“As the word ‘Protestant’ is often misrepresented, a few remarks respecting its meaning may be useful. ‘Protestant’ and ‘Catholic’ are terms which, when rightly understood, are not conflicting. True Protestantism holds firmly to the truths set forth in the Creeds of the Apostolic Church, and protests only against unscriptural additions made to the Primitive Faith. Protestantism is the re-affirmation of that Faith combined with a distinct protest against those errors of doctrine, ritual, and practice which were brought, as St. Peter says, ‘privily’ into the Church of Christ (2 Pet. 2:2), but which were accepted as ‘Church teaching’ in mediaeval times, and are still too prevalent. The word Protestantism stands for the return to Primitive and Apostolic Christianity. It is the re-assertion of ‘the faith once for all delivered unto the saints’ (Jude 3). When Protestantism is negative in its declarations, it is only to preserve and accentuate some truth which is being perverted. Like the great ‘Ten Words,’ as the Jews were wont to term ‘the Ten Commandments,’ truths sometimes appear to be simply negations, when in reality they are very far from having that character, as our Lord’s summary of that Law abundantly proves (Matt 22:36-40).
The present [undertaking], therefore, although constructive, is necessarily controversial. Persons who object to controversy ignore the fact that the teaching of Christ and His Apostles was controversial. Truth was set forth by them in contrast with the errors of their times. The first teachers of Christianity were compelled to draw attention to ‘the weakness and unprofitableness’ of the old Mosaic Law then passing away (Heb. 7:18), and to oppose the ‘tradition of men’ which had perverted and misrepresented the nobler elements of that Law (Mark 7:7-9). The Apostolic Age has been described by the inspired writer as ‘a time of Reformation’ (Heb. 9:10). The Creeds of the Church were the outcome of controversy. The most brilliant periods of the Church’s history were times of controversy. The battle of truth will not be finally won until He that is ‘Faithful and True’ Himself appears on the scene of conflict (Rev. 19:11), and until that day arrives, it is faithlessness on the part of the soldiers of Christ to lay aside their armour, and to put into its scabbard ‘the sword of the Spirit which is the Word of God’ (Eph. 6:17).” ~ Wright & Neil, “The History, Doctrines, & Practices of the Christian Church” (1904)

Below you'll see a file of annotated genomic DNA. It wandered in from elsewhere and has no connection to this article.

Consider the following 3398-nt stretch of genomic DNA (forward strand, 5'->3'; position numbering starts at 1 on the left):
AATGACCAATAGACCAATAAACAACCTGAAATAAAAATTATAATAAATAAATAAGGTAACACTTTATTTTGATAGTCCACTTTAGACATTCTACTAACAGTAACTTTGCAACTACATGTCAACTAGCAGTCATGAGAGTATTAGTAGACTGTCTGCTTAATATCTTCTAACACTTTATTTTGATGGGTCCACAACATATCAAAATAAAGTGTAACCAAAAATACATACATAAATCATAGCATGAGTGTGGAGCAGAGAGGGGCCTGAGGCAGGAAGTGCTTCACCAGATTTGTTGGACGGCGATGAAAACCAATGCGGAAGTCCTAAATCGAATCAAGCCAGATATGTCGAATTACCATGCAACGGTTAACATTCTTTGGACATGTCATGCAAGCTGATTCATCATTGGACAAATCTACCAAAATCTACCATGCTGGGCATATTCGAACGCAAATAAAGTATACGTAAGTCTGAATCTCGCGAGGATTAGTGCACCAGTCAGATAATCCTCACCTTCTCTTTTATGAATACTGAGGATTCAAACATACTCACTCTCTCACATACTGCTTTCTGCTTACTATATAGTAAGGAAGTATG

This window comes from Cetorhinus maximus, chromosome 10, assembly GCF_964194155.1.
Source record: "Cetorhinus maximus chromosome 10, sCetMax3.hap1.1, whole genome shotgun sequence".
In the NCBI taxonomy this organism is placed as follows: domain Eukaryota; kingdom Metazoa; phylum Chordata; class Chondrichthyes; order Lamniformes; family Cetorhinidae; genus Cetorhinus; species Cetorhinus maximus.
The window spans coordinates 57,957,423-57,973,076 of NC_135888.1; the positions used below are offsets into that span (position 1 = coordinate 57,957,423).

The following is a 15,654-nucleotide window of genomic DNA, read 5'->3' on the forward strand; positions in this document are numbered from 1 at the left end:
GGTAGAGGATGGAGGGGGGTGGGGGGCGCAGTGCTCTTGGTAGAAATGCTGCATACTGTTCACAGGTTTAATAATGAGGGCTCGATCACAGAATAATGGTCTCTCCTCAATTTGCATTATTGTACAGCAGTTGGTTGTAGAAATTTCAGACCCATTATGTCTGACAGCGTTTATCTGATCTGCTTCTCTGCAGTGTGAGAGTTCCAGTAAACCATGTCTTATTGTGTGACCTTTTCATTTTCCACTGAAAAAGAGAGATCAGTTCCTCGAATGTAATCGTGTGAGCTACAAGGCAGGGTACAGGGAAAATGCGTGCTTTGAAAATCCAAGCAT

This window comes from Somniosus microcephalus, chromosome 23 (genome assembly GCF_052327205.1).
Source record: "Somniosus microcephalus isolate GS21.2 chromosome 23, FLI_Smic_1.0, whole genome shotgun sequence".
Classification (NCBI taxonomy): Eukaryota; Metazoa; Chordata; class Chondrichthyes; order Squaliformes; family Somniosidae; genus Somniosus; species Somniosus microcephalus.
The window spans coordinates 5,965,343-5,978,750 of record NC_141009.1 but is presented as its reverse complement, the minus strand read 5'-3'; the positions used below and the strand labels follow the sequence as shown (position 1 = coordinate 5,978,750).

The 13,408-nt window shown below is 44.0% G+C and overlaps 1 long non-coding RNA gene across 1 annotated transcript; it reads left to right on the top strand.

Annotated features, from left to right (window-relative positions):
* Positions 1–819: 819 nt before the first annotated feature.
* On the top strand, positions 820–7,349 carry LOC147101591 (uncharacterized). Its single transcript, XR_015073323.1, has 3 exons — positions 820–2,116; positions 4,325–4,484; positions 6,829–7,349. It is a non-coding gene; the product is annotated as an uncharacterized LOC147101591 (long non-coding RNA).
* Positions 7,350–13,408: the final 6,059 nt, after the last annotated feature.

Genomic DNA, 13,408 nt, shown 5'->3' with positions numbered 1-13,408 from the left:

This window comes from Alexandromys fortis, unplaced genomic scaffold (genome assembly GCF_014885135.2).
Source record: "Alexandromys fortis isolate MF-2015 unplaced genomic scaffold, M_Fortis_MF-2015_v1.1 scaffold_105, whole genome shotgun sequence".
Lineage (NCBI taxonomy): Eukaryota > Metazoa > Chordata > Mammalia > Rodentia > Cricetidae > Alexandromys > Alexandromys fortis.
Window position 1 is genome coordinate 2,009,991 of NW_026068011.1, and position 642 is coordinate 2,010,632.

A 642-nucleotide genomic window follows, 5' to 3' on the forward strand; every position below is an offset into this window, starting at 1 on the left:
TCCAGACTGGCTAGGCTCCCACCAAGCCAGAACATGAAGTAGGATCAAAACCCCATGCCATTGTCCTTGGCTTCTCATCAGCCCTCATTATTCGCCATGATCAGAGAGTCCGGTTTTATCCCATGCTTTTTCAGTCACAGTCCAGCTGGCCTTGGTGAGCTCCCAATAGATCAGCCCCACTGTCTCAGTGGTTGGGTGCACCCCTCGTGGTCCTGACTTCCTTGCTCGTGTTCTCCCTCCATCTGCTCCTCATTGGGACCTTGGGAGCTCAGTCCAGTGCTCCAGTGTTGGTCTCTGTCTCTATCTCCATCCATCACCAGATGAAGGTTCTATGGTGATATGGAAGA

As those who have gone before us, the Hail & Fire seeks, through this blog and other publications, to remove in some measure that uncertainty and lack of awareness on the points at issue between Protestants and Roman Catholics. We trust that our work may enable Protestant preachers, lecturers, and Christians who are unversed in the Roman controversy, to bear witness to the truth with more power and to testify in a spirit of love against all Roman errors. Those errors confuse divine truths and they prevent that exercise of private judgment that the Scripture in all places assume to be one of the first duties of man; they tend to weaken personal responsibility, destroy Christian liberty, sap the strength of those who would be faithful, and imperil the salvation of souls.none